I already knew the answer that Dorian had deftly concealed in chanting my question three times. At least I thought so then. White can be a surprisingly complex color or non-color as the case may be, and therein lies the root of its complexity. When something is nothing it can be almost anything. In most of the western world, white is the symbol of chastity and purity, which is why we pile mountains of white organdy atop virgin brides (wink, wink), hoping it will protect their virtue at least until the end of the ceremony. But in some parts of Asia, white is symbolic of death.

White is often spoken of as an embodiment of simplicity, innocence, youth, peace, and humility, none of which are contradictory, but they’re not actually synonyms either. White is clinical and precise, like a clean slate, a crisp winter day, or a china cup. But it’s also warm and comfortable, like a down pillow or the look of clouds on a summer afternoon. French laundresses are called blanchisseuses, as if everything they wash is white, or, in the insidious way that our languages ill-define us, as if being white is the same as being clean. White is a blank canvas: beautiful and terrifying.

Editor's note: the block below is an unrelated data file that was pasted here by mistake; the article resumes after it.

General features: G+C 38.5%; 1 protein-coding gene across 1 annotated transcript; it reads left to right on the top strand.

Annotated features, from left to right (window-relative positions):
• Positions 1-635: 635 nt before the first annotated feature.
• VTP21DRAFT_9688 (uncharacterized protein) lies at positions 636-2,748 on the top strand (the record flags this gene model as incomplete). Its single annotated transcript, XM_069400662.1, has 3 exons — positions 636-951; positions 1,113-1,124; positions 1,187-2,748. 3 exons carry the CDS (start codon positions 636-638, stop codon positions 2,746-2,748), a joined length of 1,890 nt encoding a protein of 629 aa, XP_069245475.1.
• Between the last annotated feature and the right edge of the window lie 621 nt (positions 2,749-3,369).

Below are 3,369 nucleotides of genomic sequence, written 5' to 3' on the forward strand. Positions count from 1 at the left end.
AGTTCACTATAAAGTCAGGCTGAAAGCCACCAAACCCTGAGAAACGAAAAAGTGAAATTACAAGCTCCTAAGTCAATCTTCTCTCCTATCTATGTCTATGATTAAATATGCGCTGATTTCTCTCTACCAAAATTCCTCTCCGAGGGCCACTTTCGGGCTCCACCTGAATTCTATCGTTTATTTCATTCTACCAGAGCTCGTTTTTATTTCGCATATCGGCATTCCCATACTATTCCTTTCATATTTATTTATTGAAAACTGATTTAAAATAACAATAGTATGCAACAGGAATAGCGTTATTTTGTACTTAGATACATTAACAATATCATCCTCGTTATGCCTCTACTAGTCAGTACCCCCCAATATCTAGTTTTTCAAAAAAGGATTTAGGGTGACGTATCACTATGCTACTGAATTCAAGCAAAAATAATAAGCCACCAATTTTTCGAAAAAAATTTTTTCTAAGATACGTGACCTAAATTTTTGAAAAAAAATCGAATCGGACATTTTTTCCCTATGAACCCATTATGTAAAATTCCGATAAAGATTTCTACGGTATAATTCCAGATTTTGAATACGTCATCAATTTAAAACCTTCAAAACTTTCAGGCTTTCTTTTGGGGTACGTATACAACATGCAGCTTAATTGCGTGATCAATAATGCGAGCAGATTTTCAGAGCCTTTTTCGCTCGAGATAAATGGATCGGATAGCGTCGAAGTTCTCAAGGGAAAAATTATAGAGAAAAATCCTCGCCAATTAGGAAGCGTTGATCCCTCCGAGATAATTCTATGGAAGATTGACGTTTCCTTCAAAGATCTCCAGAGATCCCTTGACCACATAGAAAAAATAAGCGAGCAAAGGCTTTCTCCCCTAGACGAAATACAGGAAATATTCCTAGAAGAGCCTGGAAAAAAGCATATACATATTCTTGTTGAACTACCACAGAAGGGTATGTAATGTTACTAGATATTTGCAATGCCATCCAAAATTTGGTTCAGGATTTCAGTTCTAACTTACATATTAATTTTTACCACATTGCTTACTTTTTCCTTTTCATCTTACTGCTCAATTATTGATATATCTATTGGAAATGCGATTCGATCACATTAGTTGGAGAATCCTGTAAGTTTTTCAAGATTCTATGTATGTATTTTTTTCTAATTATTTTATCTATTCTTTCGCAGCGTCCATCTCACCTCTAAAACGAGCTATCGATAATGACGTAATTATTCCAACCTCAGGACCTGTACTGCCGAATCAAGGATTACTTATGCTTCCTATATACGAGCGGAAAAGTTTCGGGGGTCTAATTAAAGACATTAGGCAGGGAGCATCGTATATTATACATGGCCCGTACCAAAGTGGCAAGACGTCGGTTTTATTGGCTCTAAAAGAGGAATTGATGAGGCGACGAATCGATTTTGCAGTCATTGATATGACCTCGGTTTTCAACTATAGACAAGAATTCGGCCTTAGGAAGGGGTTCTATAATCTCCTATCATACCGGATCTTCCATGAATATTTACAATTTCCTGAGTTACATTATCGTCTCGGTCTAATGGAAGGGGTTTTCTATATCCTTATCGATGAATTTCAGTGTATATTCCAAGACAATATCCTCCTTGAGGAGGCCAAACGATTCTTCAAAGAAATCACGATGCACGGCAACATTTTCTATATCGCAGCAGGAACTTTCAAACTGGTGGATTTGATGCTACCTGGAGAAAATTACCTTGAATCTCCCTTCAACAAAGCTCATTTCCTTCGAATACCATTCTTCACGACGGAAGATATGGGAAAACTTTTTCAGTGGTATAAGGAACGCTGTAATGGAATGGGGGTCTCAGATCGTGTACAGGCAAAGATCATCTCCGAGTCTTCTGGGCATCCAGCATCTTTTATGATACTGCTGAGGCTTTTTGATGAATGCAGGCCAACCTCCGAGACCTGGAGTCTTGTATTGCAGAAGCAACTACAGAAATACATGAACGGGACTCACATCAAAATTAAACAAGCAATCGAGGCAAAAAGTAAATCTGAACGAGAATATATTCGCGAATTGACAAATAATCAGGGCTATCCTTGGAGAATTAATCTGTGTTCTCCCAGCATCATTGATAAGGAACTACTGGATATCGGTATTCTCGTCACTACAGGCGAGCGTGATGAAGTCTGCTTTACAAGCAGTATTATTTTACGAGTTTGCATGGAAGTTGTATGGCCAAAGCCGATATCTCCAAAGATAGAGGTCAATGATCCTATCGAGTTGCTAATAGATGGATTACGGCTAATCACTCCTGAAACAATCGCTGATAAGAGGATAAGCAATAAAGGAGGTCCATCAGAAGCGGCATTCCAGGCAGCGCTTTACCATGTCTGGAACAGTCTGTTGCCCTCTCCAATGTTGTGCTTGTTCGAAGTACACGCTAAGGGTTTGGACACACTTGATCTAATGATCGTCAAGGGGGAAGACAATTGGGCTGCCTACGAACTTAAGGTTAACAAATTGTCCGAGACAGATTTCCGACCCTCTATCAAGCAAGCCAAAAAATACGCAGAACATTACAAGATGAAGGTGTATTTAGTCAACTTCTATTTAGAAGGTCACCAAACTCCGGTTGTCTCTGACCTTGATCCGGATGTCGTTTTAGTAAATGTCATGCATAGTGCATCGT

Dorian Allworthy’s
Girls in white linen
Are never in a hurry
To turn into women.

My first guess was too obvious. I wondered if Dorian’s girls and young women in white could be an expression of feminine virtue – not a euphemism for virginity, but what the word really means: honesty, integrity, and righteousness. She would not have been the first artist to suggest essential goodness by draping the feminine form en blanc. I thought of all those nineteenth-century academic paintings in which women in classicizing robes hold nursing infants in one arm and sheaves of wheat in the other.

I knew that Dorian’s paintings had nothing to say about maternal charity – either literally or as metaphor – but maybe there was a parallel in her symbolic use of white. Perhaps the white dresses worn by her girls and young women were meant to reinforce their youth and innocence, their nobility, their values, virtues, and ideals, qualities that I, as a man, could witness but not truly know, qualities that were intrinsically understandable only to the sisterhood. Nice idea, but no.